R.I.Peas: So it turns out that overheating is a thing

I accidentally toasted my dill, pea, and pepper seedlings. It was clear and sunny with a high of 19 degrees Celsius. I brought my sprouts outside with their clear plastic lid on tight to really give them some juice. I thought, “plants like warmth and sun. Therefore, if I near-incinerate them in this plastic box of death, they will surely be happy and grow for it”.

Dead Dill Pubes

At the end of the day, I brought them back in to see that my robust seedlings had wilted into sad little dead green pubes. Oops. I feel awful. I feel like that jerk who leaves his dog in the car with  not so much as a window cracked while he shops for 6 hours at Linens-N-Things.

I asked Uncle Google about this and he told me that greenhouses for tropical and fruit plants should range between 60-80 F (16-27 C), while houseplants, plants for leaves or roots, shrubs and overwintering plants tend to prefer 45-75 F (7-24 C).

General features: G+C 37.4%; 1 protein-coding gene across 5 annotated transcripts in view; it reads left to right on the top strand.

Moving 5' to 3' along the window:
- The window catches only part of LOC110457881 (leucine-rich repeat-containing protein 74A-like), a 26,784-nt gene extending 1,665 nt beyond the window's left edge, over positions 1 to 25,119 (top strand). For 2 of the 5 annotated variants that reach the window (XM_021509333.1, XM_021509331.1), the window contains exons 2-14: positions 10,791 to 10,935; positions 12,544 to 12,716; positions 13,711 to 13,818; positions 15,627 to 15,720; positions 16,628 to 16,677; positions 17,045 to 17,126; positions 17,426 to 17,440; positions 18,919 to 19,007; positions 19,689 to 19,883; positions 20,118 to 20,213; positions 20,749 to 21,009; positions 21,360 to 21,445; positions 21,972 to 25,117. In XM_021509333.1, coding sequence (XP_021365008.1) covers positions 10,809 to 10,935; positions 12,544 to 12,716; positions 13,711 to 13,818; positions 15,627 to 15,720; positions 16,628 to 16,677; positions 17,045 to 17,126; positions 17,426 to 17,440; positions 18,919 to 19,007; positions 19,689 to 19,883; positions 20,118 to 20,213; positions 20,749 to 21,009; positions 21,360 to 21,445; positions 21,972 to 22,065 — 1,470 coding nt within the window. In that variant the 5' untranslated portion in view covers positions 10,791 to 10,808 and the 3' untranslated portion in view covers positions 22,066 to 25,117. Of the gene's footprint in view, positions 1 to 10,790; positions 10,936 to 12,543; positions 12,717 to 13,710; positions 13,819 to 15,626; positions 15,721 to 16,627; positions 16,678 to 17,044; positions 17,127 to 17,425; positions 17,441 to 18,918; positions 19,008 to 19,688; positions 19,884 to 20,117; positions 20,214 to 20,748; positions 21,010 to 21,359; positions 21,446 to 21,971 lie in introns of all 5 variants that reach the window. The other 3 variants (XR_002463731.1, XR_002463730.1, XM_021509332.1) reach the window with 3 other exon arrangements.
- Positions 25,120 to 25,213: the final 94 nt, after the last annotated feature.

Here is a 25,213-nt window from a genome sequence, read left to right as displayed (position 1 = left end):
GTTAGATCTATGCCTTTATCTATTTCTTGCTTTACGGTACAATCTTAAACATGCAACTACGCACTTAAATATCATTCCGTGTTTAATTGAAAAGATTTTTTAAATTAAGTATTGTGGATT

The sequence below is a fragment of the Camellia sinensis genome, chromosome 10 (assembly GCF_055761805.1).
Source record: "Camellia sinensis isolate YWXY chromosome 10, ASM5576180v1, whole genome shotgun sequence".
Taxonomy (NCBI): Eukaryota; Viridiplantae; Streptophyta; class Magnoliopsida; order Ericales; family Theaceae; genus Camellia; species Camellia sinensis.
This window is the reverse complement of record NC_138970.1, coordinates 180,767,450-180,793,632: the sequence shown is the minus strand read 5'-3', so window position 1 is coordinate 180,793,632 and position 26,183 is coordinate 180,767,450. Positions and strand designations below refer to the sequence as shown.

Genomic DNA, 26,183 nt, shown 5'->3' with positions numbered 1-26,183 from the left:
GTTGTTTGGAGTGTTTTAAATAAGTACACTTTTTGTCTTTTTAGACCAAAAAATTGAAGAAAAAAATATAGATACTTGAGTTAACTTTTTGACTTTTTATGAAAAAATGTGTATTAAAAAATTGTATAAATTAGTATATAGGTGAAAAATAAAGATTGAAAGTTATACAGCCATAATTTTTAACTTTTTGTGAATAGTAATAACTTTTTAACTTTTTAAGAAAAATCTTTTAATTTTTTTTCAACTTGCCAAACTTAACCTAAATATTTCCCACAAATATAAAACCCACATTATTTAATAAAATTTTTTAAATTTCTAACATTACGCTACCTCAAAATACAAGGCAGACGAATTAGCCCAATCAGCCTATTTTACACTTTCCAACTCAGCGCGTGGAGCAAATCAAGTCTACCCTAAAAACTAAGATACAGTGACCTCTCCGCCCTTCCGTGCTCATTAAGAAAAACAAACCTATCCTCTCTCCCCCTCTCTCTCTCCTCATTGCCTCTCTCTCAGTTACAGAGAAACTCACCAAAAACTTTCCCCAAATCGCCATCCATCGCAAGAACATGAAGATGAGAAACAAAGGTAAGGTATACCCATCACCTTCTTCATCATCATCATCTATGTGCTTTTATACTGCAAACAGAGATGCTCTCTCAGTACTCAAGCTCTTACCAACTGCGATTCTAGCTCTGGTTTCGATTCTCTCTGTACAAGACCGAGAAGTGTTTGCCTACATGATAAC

I should never be allowed to supervise children

The folks at Gro Domes greenhouse systems say that “it takes but one hot hour to destroy all your work. It is better to leave your greenhouse open, and have it be a little cool, than to kill your plants with heat”.

I’m going to leave some of the poor little guys to see if they bounce back. While replanting the rest, I brainstormed some puns to honour the memory of my fallen friends. I thought of “R.I.Peas” and “Rest in Peas” and then I realized that’s basically the same thing. Seedling Fail and Pun Fail, all in less that 24 hours.

LESSON: In greenhouse conditions, prop the lid a bit or leave it off entirely for ventilation, and make sure there is some shade if the sun is blazing.


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